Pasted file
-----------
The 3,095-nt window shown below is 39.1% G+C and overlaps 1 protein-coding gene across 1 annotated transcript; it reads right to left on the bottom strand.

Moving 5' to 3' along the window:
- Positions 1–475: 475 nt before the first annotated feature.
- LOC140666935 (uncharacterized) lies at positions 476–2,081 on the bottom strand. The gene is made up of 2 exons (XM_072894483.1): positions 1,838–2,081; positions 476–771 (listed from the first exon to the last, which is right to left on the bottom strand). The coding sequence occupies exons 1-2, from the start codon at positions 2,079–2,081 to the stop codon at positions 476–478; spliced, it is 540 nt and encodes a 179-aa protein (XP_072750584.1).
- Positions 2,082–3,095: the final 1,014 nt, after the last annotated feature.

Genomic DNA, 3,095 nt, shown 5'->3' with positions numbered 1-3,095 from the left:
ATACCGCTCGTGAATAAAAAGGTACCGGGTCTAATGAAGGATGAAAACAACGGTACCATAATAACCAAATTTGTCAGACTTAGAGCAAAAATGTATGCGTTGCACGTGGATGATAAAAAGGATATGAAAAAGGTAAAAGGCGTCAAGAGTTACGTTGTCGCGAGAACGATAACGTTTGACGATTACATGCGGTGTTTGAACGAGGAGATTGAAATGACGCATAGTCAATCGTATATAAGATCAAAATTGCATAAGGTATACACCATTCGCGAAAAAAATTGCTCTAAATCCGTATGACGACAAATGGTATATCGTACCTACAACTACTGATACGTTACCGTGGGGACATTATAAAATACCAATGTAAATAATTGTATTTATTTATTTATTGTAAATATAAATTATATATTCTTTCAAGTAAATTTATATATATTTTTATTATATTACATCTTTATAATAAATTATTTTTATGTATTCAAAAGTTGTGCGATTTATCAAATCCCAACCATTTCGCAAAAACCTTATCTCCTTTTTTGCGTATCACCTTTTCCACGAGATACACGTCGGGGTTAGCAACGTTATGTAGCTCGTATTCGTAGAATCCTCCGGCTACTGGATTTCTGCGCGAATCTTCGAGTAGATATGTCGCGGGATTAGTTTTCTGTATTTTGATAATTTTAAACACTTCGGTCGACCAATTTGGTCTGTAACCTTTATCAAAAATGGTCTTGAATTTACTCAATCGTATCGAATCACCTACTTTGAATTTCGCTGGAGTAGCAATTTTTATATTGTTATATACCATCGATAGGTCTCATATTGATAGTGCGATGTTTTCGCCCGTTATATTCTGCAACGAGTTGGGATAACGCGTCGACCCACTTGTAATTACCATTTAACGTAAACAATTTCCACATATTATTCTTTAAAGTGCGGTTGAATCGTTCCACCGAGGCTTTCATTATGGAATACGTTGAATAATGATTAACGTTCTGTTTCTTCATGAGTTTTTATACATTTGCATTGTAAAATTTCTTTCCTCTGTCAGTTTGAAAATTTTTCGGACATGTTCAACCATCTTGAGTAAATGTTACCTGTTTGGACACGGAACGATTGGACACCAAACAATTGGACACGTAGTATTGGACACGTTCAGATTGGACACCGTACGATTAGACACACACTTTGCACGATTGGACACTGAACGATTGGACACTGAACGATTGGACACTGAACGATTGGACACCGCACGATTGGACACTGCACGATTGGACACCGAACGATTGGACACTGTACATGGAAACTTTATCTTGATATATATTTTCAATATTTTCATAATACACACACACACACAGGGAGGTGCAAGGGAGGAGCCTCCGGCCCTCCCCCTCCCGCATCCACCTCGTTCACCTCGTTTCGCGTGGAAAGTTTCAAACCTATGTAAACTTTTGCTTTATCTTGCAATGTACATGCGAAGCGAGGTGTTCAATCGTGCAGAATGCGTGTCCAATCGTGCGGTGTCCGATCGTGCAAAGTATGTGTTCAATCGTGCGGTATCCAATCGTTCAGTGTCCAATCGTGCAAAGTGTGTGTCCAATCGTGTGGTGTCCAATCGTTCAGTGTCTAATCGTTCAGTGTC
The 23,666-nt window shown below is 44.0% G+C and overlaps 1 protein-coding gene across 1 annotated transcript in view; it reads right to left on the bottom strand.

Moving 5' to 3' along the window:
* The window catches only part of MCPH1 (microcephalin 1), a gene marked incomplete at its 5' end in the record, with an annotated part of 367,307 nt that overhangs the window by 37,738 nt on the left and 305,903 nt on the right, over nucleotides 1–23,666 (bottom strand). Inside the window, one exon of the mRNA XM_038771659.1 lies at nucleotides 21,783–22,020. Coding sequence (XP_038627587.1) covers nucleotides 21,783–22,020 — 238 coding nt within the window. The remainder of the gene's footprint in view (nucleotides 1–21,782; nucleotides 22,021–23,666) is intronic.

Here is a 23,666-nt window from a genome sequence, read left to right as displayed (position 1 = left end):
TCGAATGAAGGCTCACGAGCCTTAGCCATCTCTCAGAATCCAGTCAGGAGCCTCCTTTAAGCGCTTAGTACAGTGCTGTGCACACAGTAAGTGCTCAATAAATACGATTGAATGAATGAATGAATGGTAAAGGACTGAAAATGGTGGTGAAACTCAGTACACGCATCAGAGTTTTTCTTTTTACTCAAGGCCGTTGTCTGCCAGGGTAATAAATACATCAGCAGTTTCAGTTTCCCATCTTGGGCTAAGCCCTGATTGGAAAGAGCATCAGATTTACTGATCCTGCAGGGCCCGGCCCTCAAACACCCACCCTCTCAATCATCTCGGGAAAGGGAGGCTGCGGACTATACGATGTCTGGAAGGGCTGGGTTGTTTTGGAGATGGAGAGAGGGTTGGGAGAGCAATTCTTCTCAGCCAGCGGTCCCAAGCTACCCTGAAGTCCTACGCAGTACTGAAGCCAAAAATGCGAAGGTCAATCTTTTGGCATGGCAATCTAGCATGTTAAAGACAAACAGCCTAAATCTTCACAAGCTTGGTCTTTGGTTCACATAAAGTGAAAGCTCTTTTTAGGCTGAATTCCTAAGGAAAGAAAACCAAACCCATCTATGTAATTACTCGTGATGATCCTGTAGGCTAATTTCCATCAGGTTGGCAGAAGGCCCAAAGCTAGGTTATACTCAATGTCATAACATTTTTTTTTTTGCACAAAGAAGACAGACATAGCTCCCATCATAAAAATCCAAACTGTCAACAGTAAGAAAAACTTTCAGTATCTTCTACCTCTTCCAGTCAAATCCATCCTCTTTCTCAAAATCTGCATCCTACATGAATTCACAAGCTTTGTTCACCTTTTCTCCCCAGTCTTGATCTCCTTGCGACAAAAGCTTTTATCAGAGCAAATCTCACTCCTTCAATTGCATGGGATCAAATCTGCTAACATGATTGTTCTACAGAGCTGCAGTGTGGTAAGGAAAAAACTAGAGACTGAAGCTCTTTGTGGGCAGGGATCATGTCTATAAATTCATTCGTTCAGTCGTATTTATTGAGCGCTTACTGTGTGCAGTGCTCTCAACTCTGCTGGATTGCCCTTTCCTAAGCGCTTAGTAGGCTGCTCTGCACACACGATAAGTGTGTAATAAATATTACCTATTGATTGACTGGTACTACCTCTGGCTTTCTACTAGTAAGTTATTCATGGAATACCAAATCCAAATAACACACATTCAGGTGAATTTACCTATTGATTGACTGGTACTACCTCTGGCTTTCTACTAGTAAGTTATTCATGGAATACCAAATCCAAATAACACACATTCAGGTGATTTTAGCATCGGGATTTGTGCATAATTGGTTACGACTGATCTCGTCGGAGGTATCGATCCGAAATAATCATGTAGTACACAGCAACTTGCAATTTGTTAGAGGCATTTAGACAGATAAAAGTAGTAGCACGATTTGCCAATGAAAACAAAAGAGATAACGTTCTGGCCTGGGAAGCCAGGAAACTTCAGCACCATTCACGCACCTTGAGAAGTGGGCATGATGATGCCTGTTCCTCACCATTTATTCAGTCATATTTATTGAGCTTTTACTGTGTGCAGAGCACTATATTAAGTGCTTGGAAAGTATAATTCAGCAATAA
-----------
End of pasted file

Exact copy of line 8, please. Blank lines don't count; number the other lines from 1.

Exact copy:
The 23,666-nt window shown below is 44.0% G+C and overlaps 1 protein-coding gene across 1 annotated transcript in view; it reads right to left on the bottom strand.